Daniel 11:14:

Now in those times many shall rise up against the king of the South. Also, violent men of your people shall exalt themselves in fulfillment of the vision, but they shall fall.

In those times between the Fourth Syrian War and Fifth Syrian War (in the interim of 217–202 BC, i.e. fifteen years), the Egyptian kingdom of Ptolemy IV (who died in 203 BC) was weakened because there was (1) royal court regency infighting as to how the country would be controlled, and (2) native Egyptian populations in the south declared their own kingdom, breaking away.

In addition, there was a small rebellion in Judah forty years prior to the time of the Maccabees that was unsuccessful (Ref. Josephus, Antiq. 12.3.3). Daniel 11:14 suggests the Jews saw this prophecy in Daniel 11 and thought at that time it was the time of fulfillment. They were mistaken, but it did contribute to the weakening of Egypt.

Daniel 11:15–16:

[V. 15] So the king of the North shall come and build a siege mound, and take a fortified city; and the forces of the South shall not withstand him. Even his choice troops shall have no strength to resist.

[V. 16] But he who comes against him shall do according to his own will, and no one shall stand against him. He shall stand in the Glorious Land with destruction in his power.

V. 15: The KotN (still Antiochus III, the Great) wins the Battle of Paneas during the Fifth Syrian War and takes the fortified city of Sidon on the Lebanese coast.

V. 16: Upon winning this battle in 200 BC, the KotN finally controlled Judah, and KotN establishes himself in Judah for the first time since the two empires co-existed starting in 306 BC. Antiochus III, the Great had complete control of the Levant and could do anything he wanted; he had the power to destroy Jerusalem and the Jews, if he wanted. Dan. 11:18 shows us the KotN had other plans.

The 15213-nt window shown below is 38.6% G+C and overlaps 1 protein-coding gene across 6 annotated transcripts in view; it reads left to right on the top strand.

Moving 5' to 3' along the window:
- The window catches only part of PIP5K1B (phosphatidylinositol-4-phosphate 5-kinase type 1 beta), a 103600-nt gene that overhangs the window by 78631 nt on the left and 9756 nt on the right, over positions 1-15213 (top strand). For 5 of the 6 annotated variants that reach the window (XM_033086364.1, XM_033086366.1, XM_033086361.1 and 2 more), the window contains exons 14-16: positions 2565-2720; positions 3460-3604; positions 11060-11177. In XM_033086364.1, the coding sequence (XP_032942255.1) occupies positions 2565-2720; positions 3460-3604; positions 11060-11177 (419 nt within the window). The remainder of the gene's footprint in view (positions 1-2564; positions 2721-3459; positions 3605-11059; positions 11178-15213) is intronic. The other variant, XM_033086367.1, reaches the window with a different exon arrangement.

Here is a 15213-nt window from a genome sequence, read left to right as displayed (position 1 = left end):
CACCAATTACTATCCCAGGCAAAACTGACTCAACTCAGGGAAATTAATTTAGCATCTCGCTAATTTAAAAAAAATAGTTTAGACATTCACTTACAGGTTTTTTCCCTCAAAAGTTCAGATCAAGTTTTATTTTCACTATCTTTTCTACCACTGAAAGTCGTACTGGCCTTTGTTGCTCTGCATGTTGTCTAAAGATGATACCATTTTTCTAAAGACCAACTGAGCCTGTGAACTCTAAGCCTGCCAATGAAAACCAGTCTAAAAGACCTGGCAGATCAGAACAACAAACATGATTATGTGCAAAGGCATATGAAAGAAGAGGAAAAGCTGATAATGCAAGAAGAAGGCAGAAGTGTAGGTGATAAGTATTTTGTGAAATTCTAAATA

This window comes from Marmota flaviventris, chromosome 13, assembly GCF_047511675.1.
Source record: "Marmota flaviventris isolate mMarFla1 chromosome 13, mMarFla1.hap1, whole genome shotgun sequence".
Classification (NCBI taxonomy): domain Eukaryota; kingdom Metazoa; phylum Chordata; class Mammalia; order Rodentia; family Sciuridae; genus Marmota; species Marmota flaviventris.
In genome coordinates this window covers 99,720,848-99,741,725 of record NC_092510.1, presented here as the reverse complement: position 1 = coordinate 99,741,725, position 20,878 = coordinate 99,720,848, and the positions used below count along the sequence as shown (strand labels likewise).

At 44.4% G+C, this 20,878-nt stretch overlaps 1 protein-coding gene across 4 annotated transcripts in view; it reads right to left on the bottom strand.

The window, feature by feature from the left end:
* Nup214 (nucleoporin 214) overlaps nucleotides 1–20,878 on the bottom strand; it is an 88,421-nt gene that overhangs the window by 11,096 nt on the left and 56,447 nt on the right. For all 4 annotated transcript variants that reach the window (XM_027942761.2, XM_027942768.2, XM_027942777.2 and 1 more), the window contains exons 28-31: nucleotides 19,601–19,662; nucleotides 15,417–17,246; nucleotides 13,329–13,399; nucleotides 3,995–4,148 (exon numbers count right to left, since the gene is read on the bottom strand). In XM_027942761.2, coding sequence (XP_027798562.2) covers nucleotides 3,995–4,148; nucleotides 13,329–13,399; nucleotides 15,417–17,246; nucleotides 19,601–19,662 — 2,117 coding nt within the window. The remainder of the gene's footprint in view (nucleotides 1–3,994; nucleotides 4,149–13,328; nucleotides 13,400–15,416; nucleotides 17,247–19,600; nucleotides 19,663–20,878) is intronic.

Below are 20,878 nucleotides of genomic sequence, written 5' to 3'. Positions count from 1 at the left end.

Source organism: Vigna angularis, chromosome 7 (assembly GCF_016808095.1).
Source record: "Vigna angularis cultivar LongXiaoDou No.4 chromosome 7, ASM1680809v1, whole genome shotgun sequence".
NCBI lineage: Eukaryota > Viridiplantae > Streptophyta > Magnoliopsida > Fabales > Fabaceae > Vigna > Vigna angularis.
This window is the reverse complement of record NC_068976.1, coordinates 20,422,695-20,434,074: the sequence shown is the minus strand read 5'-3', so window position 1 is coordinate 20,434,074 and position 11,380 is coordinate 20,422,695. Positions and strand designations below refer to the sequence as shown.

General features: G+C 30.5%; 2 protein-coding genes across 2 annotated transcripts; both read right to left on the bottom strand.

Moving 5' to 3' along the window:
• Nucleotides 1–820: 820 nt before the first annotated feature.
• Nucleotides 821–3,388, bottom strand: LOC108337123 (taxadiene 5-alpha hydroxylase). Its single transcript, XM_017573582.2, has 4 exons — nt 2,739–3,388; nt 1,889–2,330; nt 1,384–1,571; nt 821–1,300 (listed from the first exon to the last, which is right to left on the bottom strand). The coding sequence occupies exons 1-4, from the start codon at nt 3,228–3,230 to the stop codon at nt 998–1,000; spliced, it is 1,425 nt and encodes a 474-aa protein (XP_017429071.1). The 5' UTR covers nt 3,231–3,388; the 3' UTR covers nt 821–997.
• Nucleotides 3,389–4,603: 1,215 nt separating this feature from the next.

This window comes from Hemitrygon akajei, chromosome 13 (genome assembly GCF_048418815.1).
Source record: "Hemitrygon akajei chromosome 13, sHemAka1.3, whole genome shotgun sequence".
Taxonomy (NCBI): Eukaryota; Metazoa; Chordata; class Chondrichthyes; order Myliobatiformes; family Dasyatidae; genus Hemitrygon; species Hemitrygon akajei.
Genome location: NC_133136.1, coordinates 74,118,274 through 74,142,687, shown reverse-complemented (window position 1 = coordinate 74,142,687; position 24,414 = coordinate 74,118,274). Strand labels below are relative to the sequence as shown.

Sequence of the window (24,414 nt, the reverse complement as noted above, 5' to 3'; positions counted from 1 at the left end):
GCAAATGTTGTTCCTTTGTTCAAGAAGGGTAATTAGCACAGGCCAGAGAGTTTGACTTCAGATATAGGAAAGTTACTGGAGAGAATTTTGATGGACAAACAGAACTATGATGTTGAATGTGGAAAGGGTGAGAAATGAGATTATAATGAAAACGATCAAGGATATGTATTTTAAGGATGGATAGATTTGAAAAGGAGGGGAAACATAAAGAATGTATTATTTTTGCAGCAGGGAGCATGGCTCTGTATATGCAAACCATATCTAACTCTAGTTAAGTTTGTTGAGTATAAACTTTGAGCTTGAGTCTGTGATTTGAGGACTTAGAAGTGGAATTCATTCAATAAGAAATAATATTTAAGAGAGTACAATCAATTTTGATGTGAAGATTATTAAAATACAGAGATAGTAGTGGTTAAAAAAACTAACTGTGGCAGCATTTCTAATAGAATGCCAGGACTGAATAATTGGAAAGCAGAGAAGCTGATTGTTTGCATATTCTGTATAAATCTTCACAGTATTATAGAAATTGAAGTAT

Daniel 11:17–19:

[V. 17] He shall also set his face to enter with the strength of his whole kingdom, and upright ones with him; thus shall he do. And he shall give him the daughter of women to destroy it; but she shall not stand with him, or be for him.

[V. 18] After this he shall turn his face to the coastlands, and shall take many. But a ruler shall bring the reproach against them to an end; and with the reproach removed, he shall turn back on him.

[V. 19] Then he shall turn his face toward the fortress of his own land; but he shall stumble and fall, and not be found.

V. 17: At the end of the Fifth Syrian War in 198 BC, Antiochus III, the Great gives his daughter Cleopatra (becoming Cleopatra I of Egypt) to Ptolemy V Epiphanes, the KotS, as his wife, creating a new alliance. By making peace with Egypt and securing his southern border, Antiochus III could concentrate on the northwest of his empire. Cleopatra I was faithful to her husband and upheld the sovereignty of Egypt, as it says in Daniel 11:17.